16 January 2004, 12:32  Bank of Japan Will Probably Keep Rates at Zero as Prices Fall, Yen Rises

Jan. 16 (Bloomberg) -- The Bank of Japan next week will probably keep borrowing costs almost at zero to counter falling prices and protect an economic recovery from the yen's 11 percent gain against the dollar over the past year, economists said. Governor Toshihiko Fukui and his eight policy board colleagues will also maintain monthly purchases of government bonds from lenders at 1.2 trillion yen ($11.3 billion) at a two- day meeting starting Monday, said 14 of 15 economists surveyed by Bloomberg News. The central bank will announce its policy decision Tuesday, probably by early afternoon.
``To be sure, the yen's rise warrants caution, but Japanese stocks are in solid shape and the central bank isn't under pressure to pump more cash into the economy for now,'' said Seiji Shiraishi, chief market economist in Tokyo at Daiwa Securities SMBC Co., among the top five buyers of Japanese government bonds at auction. BOJ policy makers will meet as the Japanese currency has risen 1.5 percent against the dollar the past month, further threatening to erode profits of exporters such as Canon Inc. and Nissan Motor Co. Exports accounted for two-thirds of Japan's 0.3 percent third-quarter economic growth. A stronger yen makes Japanese goods more expensive overseas and reduces the value of profits when converted into the Japanese currency.
Exchange Rate
Tadashi Okamura, chief executive of Toshiba Corp., said in an interview with Bloomberg Television last week that he hopes the yen's sharp rise won't continue. Stable foreign exchange rates are ``the best for us,'' he said. The world's third-largest chipmaker predicted the yen's exchange rate would average 115 to the dollar in the second half of the fiscal year ending March 31. Nissan Motor Co. forecast a rate of 110. Most Japanese companies gave projections when they reported earnings for the six months ended Sept. 30. The Japanese currency tends to strengthen against the dollar during the approach to March 31, when most Japanese companies close their books and repatriate overseas assets into yen. The yen traded at 106.25 yen to the dollar at 9:43 a.m. in Tokyo, from 106.38 yen late Thursday in New York. The Nikkei 225 Stock Average has risen 25 percent over the past year amid prospects Japan is finally emerging from a 12-year slump. The benchmark 1.4 percent bond due in December 2013 fell 0.045 to 101.009 as of 9:43 a.m. in Tokyo, pushing its yield up half a basis point to 1.285 percent. A basis point is 0.01 percentage point.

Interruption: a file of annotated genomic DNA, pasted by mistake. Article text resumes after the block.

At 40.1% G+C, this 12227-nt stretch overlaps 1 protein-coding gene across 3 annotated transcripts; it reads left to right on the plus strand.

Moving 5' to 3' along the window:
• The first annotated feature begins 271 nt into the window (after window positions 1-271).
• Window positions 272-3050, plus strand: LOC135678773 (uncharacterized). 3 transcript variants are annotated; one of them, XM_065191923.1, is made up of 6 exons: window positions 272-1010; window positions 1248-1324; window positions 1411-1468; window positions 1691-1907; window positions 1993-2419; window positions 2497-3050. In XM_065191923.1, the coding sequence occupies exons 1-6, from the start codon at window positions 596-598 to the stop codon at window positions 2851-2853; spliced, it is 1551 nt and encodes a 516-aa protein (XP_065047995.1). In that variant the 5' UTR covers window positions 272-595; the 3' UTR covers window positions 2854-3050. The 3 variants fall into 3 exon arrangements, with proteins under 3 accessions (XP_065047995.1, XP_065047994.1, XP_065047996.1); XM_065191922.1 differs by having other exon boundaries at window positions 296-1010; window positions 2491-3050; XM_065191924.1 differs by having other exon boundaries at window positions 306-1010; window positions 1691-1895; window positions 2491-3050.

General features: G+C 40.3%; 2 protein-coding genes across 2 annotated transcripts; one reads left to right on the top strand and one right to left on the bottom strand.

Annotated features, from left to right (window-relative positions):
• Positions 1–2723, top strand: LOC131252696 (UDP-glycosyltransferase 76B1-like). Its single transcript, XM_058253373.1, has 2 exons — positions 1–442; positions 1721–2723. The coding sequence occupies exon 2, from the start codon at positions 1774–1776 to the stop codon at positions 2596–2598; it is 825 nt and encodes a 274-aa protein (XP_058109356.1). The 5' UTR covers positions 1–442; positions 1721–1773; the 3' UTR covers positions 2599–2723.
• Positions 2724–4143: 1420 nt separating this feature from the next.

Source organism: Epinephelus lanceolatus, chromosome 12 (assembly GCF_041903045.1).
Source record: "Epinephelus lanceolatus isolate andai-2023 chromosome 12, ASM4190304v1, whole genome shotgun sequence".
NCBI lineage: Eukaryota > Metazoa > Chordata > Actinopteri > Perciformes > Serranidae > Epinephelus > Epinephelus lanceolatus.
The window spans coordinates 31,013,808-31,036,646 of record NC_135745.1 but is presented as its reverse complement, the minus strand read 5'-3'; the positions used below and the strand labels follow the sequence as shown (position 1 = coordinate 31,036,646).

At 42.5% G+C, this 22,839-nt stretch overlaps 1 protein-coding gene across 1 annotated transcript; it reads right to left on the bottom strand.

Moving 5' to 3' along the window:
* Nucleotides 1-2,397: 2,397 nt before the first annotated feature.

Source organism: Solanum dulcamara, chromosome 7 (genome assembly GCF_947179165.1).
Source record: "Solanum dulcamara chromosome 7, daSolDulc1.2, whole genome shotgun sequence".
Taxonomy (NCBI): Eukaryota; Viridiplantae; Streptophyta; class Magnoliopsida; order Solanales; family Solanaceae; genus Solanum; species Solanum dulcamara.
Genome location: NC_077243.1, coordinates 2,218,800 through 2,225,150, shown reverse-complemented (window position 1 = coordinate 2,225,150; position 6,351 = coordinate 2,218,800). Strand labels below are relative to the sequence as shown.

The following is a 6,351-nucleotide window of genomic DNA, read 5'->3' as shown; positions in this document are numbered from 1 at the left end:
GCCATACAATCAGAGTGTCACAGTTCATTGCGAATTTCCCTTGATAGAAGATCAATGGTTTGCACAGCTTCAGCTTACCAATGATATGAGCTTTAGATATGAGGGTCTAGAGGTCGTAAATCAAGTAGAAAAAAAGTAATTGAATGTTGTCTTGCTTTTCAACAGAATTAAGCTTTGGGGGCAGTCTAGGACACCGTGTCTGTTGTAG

Reserve Target
Japan sold a record 20.1 trillion yen in 2003 -- almost a quarter of annual budget spending -- as it sought to slow the yen's 11 percent rise against the dollar during the year. Fukui said Sunday in Switzerland that the central bank is ``cautiously watching'' the dollar's weakness. Though the bank will likely stand pat this month, it may pump more cash into the economy by raising its target of reserves made available to lenders from 32 trillion yen within the next three months to stem the yen's gains, 9 of the 15 economists said. The bank's board will meet on Feb. 5-6, almost the same time that finance chiefs and central bankers of the Group of Seven nations meet in Florida.
Deflation
``Governor Fukui probably wants to avoid the impression that he would act only after pressure from the government and financial markets mount,'' said Takehiro Sato, an economist at Morgan Stanley Japan Ltd. The bank may pump more cash into the economy even if it realizes such a step would have a limited impact, Sato said. The bank lowered interest rates to almost zero in March 2001 and has pledged to keep them there until core consumer prices, excluding fresh food, stop falling for at least a few months and the bank is sure prices won't resume their decline. The BOJ's board predicted in October that consumer prices will fall 0.4 percent in the year ending March 31, 2004, and slip 0.3 percent the following year.
``The problem of Japan's deflation is still severe,'' Haruhiko Kuroda, an economic adviser to Prime Minister Junichiro Koizumi and former vice finance minister for international affairs, said at an economic forum Wednesday. The Japanese central bank ``still has room'' to further ease policy, Glenn Hubbard, former chairman of President George W. Bush's Council of Economic Advisers, told the same conference. The Bank of Japan next week also plans to announce measures to make it easier to purchase corporate debt to help small companies borrow funds. It announced the plan in June and has pledged to buy as much as 1 trillion yen in asset-backed securities through March 2006. The purchases have so far amounted to a quarter of the plan. Also Tuesday, the bank will release its monthly economic report at 3 p.m. and Fukui will speak at a press conference at 3:30 p.m. Minutes of the policy meeting will be published on March 2. //www.bloomberg.com

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